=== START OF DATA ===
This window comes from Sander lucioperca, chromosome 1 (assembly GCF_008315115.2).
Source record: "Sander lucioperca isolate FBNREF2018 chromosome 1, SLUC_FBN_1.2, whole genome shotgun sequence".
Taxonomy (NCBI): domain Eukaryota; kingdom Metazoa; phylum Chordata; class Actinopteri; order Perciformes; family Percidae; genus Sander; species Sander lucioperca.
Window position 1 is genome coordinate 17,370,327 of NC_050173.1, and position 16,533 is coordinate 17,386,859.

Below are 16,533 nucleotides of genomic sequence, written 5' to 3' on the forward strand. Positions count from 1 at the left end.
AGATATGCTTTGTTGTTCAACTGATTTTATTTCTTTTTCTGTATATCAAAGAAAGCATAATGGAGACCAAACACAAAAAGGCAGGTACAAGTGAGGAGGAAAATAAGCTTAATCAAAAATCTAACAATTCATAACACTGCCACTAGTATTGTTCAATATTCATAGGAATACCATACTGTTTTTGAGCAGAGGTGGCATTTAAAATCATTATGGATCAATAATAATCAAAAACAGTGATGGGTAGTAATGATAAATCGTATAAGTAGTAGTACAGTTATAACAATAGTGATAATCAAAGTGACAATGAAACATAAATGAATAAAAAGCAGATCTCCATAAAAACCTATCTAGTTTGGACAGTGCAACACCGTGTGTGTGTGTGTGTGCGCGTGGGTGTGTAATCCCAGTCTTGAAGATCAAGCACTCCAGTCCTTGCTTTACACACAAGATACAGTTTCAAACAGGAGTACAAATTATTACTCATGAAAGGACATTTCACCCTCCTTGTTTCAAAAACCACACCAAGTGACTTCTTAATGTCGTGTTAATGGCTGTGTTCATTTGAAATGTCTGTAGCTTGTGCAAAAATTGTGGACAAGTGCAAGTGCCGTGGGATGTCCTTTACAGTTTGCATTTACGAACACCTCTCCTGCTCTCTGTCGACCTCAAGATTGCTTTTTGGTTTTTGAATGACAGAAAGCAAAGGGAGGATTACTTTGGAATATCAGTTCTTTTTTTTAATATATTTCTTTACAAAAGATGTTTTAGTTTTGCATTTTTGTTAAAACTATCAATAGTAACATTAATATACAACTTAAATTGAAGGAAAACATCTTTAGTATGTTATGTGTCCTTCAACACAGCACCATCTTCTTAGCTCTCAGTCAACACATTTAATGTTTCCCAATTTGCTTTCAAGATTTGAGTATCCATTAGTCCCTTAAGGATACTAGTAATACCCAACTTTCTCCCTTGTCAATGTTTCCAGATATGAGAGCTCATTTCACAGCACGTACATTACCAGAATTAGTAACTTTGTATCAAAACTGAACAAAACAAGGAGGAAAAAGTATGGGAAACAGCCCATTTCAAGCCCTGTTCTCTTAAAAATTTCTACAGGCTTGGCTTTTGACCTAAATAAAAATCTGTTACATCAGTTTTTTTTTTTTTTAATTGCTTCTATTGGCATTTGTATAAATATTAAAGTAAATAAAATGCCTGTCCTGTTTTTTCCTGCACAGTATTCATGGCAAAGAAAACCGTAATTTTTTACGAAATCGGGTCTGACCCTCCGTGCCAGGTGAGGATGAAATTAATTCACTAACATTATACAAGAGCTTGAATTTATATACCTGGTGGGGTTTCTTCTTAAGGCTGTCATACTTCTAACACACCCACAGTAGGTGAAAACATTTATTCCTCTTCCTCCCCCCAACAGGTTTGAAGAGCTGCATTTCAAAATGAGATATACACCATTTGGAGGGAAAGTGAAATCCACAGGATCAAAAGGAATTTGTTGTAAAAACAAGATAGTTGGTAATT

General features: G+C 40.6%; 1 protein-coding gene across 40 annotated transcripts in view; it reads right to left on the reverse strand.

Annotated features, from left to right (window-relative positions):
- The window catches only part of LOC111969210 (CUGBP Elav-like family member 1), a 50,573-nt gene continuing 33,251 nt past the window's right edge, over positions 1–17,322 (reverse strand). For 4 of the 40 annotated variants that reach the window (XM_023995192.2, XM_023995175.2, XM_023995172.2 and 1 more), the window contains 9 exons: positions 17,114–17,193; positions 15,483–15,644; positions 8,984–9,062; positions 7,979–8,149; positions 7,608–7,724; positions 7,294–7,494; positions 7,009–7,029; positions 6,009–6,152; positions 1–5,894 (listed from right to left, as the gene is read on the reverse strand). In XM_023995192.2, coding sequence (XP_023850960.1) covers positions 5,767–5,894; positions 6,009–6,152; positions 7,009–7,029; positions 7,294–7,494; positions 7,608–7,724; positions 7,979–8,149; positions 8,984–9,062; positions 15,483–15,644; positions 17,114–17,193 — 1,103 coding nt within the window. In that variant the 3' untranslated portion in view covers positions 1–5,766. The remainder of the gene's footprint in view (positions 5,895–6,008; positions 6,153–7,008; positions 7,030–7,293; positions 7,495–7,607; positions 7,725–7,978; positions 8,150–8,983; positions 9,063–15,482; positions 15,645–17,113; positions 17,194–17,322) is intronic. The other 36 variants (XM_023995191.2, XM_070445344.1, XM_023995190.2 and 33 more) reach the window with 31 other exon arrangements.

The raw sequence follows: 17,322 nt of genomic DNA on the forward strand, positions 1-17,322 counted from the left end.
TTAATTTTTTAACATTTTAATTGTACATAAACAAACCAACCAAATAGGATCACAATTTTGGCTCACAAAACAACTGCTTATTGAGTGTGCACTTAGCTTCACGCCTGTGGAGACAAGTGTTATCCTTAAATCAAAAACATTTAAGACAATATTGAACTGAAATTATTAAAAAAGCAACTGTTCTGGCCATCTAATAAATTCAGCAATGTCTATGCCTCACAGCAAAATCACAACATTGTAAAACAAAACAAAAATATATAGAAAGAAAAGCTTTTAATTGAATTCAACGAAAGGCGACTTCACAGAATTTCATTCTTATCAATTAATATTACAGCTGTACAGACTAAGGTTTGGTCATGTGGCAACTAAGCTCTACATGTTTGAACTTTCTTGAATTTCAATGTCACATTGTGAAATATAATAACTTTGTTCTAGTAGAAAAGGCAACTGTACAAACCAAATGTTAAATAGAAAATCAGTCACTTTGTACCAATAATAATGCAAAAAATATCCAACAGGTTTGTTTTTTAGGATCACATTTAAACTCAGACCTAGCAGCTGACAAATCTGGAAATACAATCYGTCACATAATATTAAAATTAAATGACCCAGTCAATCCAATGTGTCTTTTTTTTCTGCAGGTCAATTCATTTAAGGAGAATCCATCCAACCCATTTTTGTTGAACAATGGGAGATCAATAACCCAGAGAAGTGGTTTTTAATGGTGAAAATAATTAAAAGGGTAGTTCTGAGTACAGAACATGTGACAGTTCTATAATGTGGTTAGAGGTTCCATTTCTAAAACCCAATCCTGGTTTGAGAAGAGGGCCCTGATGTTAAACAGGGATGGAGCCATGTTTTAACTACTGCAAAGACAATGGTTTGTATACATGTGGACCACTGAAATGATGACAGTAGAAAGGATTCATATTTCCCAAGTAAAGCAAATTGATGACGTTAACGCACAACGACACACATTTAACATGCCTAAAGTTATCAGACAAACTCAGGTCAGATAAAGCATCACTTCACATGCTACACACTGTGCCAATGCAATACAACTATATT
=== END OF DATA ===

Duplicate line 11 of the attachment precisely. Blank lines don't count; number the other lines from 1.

TTAATTTTTTAACATTTTAATTGTACATAAACAAACCAACCAAATAGGATCACAATTTTGGCTCACAAAACAACTGCTTATTGAGTGTGCACTTAGCTTCACGCCTGTGGAGACAAGTGTTATCCTTAAATCAAAAACATTTAAGACAATATTGAACTGAAATTATTAAAAAAGCAACTGTTCTGGCCATCTAATAAATTCAGCAATGTCTATGCCTCACAGCAAAATCACAACATTGTAAAACAAAACAAAAATATATAGAAAGAAAAGCTTTTAATTGAATTCAACGAAAGGCGACTTCACAGAATTTCATTCTTATCAATTAATATTACAGCTGTACAGACTAAGGTTTGGTCATGTGGCAACTAAGCTCTACATGTTTGAACTTTCTTGAATTTCAATGTCACATTGTGAAATATAATAACTTTGTTCTAGTAGAAAAGGCAACTGTACAAACCAAATGTTAAATAGAAAATCAGTCACTTTGTACCAATAATAATGCAAAAAATATCCAACAGGTTTGTTTTTTAGGATCACATTTAAACTCAGACCTAGCAGCTGACAAATCTGGAAATACAATCYGTCACATAATATTAAAATTAAATGACCCAGTCAATCCAATGTGTCTTTTTTTTCTGCAGGTCAATTCATTTAAGGAGAATCCATCCAACCCATTTTTGTTGAACAATGGGAGATCAATAACCCAGAGAAGTGGTTTTTAATGGTGAAAATAATTAAAAGGGTAGTTCTGAGTACAGAACATGTGACAGTTCTATAATGTGGTTAGAGGTTCCATTTCTAAAACCCAATCCTGGTTTGAGAAGAGGGCCCTGATGTTAAACAGGGATGGAGCCATGTTTTAACTACTGCAAAGACAATGGTTTGTATACATGTGGACCACTGAAATGATGACAGTAGAAAGGATTCATATTTCCCAAGTAAAGCAAATTGATGACGTTAACGCACAACGACACACATTTAACATGCCTAAAGTTATCAGACAAACTCAGGTCAGATAAAGCATCACTTCACATGCTACACACTGTGCCAATGCAATACAACTATATT